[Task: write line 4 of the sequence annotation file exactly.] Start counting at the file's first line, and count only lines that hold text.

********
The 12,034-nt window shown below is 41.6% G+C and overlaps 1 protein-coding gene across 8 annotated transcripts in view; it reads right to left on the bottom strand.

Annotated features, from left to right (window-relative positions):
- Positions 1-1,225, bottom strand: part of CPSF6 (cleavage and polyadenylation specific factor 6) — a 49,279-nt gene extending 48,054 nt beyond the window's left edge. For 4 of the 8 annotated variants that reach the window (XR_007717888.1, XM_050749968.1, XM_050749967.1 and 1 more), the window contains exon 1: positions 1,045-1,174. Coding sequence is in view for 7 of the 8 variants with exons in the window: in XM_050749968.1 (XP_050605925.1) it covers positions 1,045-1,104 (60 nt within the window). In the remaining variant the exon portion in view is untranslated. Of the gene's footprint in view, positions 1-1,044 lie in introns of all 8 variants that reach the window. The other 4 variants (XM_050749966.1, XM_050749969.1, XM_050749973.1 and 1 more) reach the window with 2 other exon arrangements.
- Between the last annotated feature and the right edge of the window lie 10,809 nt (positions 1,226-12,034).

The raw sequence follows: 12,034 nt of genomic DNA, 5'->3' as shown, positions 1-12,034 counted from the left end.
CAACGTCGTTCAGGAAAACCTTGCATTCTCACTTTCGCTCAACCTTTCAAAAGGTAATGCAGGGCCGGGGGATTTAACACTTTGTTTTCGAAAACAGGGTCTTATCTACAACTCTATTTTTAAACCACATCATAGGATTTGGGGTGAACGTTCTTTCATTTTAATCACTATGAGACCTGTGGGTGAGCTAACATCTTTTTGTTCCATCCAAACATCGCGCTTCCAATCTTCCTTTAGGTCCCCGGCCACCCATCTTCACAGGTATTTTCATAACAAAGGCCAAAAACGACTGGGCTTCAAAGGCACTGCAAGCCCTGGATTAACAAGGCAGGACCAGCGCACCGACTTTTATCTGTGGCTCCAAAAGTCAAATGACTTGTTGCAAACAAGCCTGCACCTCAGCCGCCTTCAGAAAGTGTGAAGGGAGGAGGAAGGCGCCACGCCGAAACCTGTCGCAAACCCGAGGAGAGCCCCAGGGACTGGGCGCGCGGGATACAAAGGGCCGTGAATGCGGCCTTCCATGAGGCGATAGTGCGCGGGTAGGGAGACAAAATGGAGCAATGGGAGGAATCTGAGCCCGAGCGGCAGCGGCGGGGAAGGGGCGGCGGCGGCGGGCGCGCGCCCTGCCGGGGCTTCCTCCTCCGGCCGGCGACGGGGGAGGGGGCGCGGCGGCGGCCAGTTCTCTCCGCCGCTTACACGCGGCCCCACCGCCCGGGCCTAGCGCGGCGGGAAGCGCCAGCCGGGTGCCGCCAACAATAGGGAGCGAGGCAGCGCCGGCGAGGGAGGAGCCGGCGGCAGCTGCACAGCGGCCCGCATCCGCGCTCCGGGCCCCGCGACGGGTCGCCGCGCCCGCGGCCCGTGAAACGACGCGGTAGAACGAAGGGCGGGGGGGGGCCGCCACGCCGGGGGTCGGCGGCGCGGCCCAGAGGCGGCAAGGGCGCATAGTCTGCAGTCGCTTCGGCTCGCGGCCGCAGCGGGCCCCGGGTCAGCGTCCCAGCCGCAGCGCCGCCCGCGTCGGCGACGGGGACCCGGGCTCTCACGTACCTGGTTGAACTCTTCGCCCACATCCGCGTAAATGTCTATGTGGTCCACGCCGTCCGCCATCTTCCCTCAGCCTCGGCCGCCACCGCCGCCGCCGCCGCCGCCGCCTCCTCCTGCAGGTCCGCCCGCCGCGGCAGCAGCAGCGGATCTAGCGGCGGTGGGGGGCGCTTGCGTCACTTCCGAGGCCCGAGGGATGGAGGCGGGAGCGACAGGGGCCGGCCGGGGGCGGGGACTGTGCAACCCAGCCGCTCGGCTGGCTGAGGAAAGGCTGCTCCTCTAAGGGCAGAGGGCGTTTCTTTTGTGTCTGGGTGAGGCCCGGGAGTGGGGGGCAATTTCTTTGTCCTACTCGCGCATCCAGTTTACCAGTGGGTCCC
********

- Between the last annotated feature and the right edge of the window lie 10,809 nt (positions 1,226-12,034).